Posts Tagged ‘Strategies’


November 14, 2010

The way this all started, at the previous Cold House, was that I decided to seal off the kitchen / sofa room– a space of about 150 sq ft– as a “thermal bunker”, and  just kind of live in there for the winter.  It worked well.  At the New Cold House, we have tried to do the same, closing off (unheated) guest rooms and isolating the upstairs with quilted barriers in the doorways.  But the floor plan here is a bit more open, and the new “bunker” is now more like 375 sq ft.  Not quite the same cozy feeling.

Anyway, all along I’ve been fantasizing about having a micro-space that could be quickly and ultra-efficiently heated to high temperatures.  The idea is someplace to go that just warms your body, without having to warm much of the house.  This would be great on those occasions when you’re just getting a little too cold, starting to shiver, can’t quite reclaim normothermia– to get warm, fast, without starting a fire and warming the whole bunker.  It would, in other words, be a super-bunker.

Or, in other other words: a sauna.  Or something like it.  There are lots of places we could build one, theoretically, but given my level of expertise in finish (Finnish?) carpentry, the cellar is the logical answer: even bare 2×4’s and plywood would improve the general aesthetics of this cellar.  I would build it out of rough stud walls with heavy insulation and cedar paneling on the inside.  It would be about 15 sq ft (100 cu ft) and would only need a tiny sauna heater, say 3kW.  I think it would be capable of reaching 170ºF in about 10 minutes, using about 6¢ of electricity.  And with a craftily-designed  adjustable vent system, at least at least a good part of the cellar-sauna heat could wind up in the bunker after use.

Has anyone built such a thing, or something similar?

Dr. D’s Magically Medicinal Hot-Hots

October 24, 2010

This morning J. was complaining that while she was not cold, her fingers were.  I started thinking about ways to try to open up some peripheral vasodilation, so that the fingers would warm up.  I remembered a bottle of “warming tonic” a naturopath friend had concocted for me about a decade ago, and fetched that out– but decided it might’ve expired.  I tried droppering some Tabasco under my tongue, and thought that might be having a good effect– but realized J. was never going to go for that.

Eventually I decided to try making some capsaicin candy.  I followed this recipe, but doubled the cayenne.  I’d never made candy before.  [When I asked J. where her candy thermometer was, she gave me an extremely skeptical look and asked me why I wanted it.  I said, “For an experiment”, which I guess confirmed in her mind that it was going to be dipped in gasoline or worse.  When I added, “An experiment in making candy”, she said, “Yeah, right.  I’d love to see you make candy.”]  But it turned out quite well!  J. not only ate the first piece I gave her, but went back later on her own and had more.  She reported that her face felt warm while “using” the candy.  I think it might be a winner.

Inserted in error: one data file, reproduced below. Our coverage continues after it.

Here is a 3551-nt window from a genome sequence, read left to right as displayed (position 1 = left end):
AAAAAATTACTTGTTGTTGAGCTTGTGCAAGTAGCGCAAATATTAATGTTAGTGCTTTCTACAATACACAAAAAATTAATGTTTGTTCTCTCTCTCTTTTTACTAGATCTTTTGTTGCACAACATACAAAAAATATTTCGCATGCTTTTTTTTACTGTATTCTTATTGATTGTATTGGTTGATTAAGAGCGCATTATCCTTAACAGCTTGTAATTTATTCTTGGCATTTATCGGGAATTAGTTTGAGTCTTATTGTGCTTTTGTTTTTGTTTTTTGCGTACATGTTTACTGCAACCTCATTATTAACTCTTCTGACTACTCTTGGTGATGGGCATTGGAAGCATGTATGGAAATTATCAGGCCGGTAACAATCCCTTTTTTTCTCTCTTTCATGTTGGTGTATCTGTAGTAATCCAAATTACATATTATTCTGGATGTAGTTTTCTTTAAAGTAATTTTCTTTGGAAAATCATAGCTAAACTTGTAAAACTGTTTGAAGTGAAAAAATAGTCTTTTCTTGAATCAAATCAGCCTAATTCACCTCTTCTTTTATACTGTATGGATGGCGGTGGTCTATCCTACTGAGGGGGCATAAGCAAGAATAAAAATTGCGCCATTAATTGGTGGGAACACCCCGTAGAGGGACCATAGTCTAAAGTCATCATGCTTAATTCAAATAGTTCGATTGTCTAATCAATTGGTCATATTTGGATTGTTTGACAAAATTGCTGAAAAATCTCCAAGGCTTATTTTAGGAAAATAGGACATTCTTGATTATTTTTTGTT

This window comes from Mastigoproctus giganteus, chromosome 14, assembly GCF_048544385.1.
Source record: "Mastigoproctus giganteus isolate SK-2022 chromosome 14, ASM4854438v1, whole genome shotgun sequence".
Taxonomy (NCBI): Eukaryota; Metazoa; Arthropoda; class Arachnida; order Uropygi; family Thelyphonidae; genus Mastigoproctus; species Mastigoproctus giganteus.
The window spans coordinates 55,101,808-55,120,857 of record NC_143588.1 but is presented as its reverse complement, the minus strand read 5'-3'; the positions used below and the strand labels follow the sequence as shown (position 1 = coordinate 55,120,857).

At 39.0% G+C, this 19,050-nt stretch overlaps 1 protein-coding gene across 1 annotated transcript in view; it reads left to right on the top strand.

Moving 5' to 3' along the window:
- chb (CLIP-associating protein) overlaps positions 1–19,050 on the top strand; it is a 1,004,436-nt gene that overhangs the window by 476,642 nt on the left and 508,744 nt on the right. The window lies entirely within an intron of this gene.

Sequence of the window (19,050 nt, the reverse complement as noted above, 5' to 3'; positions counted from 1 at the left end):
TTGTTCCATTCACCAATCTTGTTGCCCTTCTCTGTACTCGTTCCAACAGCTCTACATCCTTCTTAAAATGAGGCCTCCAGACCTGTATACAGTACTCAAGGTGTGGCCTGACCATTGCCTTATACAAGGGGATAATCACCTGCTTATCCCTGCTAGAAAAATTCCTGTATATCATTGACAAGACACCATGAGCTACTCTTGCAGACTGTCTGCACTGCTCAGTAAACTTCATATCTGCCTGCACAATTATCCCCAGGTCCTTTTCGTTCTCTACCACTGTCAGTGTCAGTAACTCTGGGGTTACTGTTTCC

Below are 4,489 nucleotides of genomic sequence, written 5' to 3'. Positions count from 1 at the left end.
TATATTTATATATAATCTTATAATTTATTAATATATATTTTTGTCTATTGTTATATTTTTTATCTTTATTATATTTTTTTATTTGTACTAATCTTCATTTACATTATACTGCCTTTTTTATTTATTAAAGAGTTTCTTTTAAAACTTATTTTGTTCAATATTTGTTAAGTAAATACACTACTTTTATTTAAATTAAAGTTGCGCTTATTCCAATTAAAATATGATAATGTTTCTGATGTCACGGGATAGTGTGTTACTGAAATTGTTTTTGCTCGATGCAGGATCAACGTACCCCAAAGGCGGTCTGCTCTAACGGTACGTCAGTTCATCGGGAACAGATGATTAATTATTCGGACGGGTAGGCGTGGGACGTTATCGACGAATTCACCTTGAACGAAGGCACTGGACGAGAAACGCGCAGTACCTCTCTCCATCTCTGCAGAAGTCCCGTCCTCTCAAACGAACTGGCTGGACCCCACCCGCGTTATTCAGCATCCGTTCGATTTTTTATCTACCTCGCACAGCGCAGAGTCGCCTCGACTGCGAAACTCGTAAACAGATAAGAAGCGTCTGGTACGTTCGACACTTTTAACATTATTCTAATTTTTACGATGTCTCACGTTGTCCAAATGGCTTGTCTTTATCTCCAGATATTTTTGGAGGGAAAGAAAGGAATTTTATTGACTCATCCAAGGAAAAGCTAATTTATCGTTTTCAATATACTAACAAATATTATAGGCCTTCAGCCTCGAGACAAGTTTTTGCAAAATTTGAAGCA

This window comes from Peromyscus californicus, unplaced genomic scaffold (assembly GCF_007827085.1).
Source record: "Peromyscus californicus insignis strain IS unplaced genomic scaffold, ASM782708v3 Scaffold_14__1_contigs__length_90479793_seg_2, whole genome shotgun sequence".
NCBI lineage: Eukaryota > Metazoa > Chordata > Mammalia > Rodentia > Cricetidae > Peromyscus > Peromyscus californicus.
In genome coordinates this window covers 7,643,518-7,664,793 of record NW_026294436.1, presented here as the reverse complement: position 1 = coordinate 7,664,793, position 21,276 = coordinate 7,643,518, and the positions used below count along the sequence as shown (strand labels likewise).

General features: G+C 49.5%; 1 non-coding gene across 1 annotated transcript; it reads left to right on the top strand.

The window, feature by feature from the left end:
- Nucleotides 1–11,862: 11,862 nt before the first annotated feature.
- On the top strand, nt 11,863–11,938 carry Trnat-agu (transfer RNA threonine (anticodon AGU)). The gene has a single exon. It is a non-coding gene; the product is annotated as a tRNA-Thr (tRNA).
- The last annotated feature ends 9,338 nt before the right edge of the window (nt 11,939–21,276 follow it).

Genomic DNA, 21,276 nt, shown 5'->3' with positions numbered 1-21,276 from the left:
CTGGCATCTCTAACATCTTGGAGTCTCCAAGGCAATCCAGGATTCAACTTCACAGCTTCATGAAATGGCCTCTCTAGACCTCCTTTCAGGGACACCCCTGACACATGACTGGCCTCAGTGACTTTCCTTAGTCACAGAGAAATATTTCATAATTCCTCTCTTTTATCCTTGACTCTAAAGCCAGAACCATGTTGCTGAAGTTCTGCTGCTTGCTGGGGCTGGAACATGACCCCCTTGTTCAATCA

October 18, 2010

For reasons I cannot fathom, J. strenuously objects to my yeti hat (which I wore this evening, being unable to remember where I stored my more traditional black toque.)  However, today she sent me this, suggesting (I assume) that we buy/make/commission one or more of these frightening head garments:

No doubt they are quite warm.  The book seems to be out of print, but I will discuss with my friends who knit things whether they can fashion something similar.

Product Endorsement Day

February 23, 2010

Here are a couple of products which have been helpful in getting through the winter in a cold house.  First is, basically, a rock with a handle:

This is a soapstone bedwarmer from Vermont Soapstone.  My parents gave us a matching set of these for Christmas, and we’ve enjoyed them greatly (my mom reports that she had one as a kid in New Hampshire, and that my grandparents continued to use them throughout their lives.)  Basically, we just put them on top of the wood stove as the fire’s dying, then carry them up to bed.  J. likes to drag the stone back and forth across the sheets and pillows to warm up the bed; then you just cuddle up with it.  Sounds kind of weird, but the soapstone has a very silky feel to it that is surprisingly pleasant (the website says it’s “almost therapeutic”.)  Another great thing: if you bake a pizza for supper, you can throw the rocks in the oven after you shut it off.  They’ll still be warm for bed.  My endorsement of this product is tempered only by the fact that the company is currently waiting for a permit to resume quarrying the stone locally in Vermont, and so is temporarily importing from Brazil.  Let’s hope they get their permit soon.

Next up: The Hat.

This thing is awesome.  I bought it originally as a potential Christmas present for my nephew, but decided it might be too scary for him (or for my niece to see him wearing.)  So I gave it to J. instead, but she doesn’t seem to wear it much (even though it looks really cute on her.)  What is it supposed to be?  I’m not sure.  It sort of makes me think of Monty Python, and/or Donnie Darko.  But the manufacturer claims it is a yeti (don’t look like no yeti I’ve ever seen, though.)